Rein Jelle Terpstra (ed.), Donkere Duinen

JTF (just the facts): Published in 2020 by Van Zoetendaal Publishers (here). Softcover with a dust jacket (22×16.5 cm), 48 french folded pages, with 51 plates. Includes an essay by Wilco Versteeg (in Dutch, with English text on insert paper). In an edition of 300 copies. Design by Willem van Zoetendaal. (Cover and spread shots below.)

Comments/Context: The Dutch photographer Rein Jelle Terpstra is interested in exploring the relationships between perception, memory, and the absence of images. He spent a number of years researching and sourcing the photographs ordinary people took of Robert F. Kennedy’s funeral train as it traveled from New York to Washington, D.C., in 1968. His photobook Robert F. Kennedy Funeral Train, The People’s View (reviewed here), provides an intriguing counterpoint to Paul Fusco’s celebrated images of the crowds that stood along the tracks. Terpstra’s project not only shows a clever use of archival and vernacular imagery, but also considers questions about the role of photographs and their reinterpretation in different contexts.

Terpstra’s recent photobook Donkere Duinen, meaning “dark dunes” in Dutch, is a smaller effort, yet it raises intriguing questions about how photography can conceal reality. It uses as its source material the found photographs taken by an enthusiastic amateur, whose identity remains unknown (and in this context is not essential). The photographer was meticulous in keeping records on the margins of the negatives: aperture stops, shutter times, type of camera, time of day, year, and even the weather conditions. The photographs document landscapes, dunes, tulips, farm fields, country lanes, cloudy skies, and other small details of everyday rural life in Holland. The peculiar and key part in viewing the series is the fact that these photographs were taken between 1938 and 1946, during the German occupation of the Netherlands in World War II. The destruction of war, human suffering, or any other indications of what was happening right at the same time period are completely absent from the quietly lyrical photographs.

Donkere Duinen is a softcover book of a comfortable size. The title appears on the very edge of the left side. Inside, all photographs are printed as negatives, just as Terpstra found them. Each spread shows two negatives in their actual size on the left, and one of the images from the series is printed in a full bleed slightly extending from the right back over to the left side. The dust jacket, french folded pages, uncoated paper, and elegantly placed page numbers are all fine design elements.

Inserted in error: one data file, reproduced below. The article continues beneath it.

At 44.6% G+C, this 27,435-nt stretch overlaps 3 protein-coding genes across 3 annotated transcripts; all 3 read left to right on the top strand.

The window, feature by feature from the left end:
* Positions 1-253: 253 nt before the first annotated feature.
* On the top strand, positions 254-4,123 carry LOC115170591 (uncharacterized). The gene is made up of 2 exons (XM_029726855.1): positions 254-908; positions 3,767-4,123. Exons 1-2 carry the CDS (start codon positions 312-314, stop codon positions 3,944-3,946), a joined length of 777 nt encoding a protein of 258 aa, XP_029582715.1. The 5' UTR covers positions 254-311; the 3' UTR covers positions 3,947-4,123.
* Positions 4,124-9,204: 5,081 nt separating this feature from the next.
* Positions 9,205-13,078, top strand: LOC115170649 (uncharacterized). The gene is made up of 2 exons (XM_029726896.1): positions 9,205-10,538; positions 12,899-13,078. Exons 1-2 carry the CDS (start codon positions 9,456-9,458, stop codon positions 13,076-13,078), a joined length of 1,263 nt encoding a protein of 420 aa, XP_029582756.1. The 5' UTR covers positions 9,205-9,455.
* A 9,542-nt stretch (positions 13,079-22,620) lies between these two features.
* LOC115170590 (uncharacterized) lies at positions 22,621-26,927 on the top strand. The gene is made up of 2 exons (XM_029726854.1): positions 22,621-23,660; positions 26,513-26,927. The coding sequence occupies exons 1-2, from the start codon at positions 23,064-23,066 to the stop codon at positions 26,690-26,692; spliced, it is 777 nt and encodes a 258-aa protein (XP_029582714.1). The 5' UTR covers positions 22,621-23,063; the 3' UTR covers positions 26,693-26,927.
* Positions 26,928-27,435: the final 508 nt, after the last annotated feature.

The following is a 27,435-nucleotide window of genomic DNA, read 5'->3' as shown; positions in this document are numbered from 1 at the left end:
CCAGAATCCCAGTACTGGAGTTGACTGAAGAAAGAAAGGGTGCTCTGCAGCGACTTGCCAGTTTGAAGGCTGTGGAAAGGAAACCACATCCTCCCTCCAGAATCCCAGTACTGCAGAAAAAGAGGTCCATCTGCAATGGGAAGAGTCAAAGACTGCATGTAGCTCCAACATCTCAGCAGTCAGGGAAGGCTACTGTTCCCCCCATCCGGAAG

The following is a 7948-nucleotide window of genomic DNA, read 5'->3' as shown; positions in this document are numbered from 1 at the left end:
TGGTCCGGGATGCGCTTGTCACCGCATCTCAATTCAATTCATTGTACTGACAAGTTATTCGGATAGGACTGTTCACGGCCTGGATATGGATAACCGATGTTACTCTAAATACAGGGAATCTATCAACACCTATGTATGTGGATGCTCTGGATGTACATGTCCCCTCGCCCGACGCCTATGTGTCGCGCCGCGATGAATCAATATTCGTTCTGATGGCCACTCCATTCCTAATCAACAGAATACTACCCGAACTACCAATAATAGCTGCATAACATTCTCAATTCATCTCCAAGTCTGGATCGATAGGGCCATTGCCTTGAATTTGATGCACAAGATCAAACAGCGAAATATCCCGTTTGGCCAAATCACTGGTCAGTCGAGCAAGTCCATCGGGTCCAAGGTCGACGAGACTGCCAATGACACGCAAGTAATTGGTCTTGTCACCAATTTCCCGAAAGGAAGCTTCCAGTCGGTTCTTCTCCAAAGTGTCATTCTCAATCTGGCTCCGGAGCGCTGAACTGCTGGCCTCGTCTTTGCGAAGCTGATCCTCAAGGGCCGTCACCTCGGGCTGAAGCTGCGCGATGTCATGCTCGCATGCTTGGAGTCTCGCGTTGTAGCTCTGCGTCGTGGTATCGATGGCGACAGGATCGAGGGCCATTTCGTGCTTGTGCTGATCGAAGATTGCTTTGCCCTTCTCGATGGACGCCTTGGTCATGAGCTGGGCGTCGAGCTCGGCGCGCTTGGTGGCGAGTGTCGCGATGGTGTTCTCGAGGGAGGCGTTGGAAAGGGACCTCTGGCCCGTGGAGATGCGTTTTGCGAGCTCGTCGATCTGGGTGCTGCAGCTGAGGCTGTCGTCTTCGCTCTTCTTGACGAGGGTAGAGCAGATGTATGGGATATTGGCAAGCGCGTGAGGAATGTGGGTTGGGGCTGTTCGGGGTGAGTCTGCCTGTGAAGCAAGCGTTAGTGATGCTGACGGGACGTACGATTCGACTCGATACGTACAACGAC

The book opens with a full bleed spread depicting an ominous bank of clouds over a field, in dark copper colors. Two negatives on the following spread capture the cloudy sky over a thin line of field and again over a close up of wild flowers. The handwritten text along the border gives the pictures the physicality of artifacts. Other images capture clusters of trees, a windmill, waving grasses and sunflowers, roads to the village, a crow perched on a fence post, plates of vegetables, candles – they feel thoughtful and attentive to the rhythms of farm life, and the reversed tonalities give the images a sense of haunted gloom. One surprising shot, placed in the middle of the book in a full spread, depicts a small airplane, crashed nose down, with a small group of people around it – it feels like a bold intrusion from the outside world, a strange and perplexing novelty. The last negative in Terpsta’s edit is a portrait of a woman holding a skull with an outstretched arm, as if making a reference to Hamlet’s existential reflection.

In the last section of the book, Terpstra shows folders (or cards) covered with photographer’s notes, and he also adds a number of newspaper clippings from the time period the photographs were taken. The text is in Dutch, but a front page photograph captures a concert hall with a Nazi flag, and there are photographs of soldiers and mentions of Goering, battles, and other war related news. All of this stands in stark contrast to calm and idyllic photographs. Terpstra finds it fascinating that during all the years that the war was taking place, this photographer decided to turn her or his camera away from those horrors, and instead focus entirely on landscapes, flowers, the changing sky, and other serene scenery. Perhaps photography provided an escape, or a meditation. In his essay, Wilco Versteeg notes that “the photographs are signs of a by-gone era and of photography’s impotence: an image of a blooming sunflower exerted equal influence on the course of the war as did the images of the German bombing of Rotterdam.”

Donkere Duinen is a modest yet surprisingly elegant book, a self-contained project which uses photography to ask questions about what is represented, and at the same time, what is omitted. They consider how photography can provide a diversion from unpleasant realities, leaving the primary action outside of the frame. 

Collector’s POV: Rein Jelle Terpstra does not appear to have gallery representation at this time. Collectors interested in following up should likely connect directly with the artist via his website (linked in the sidebar).

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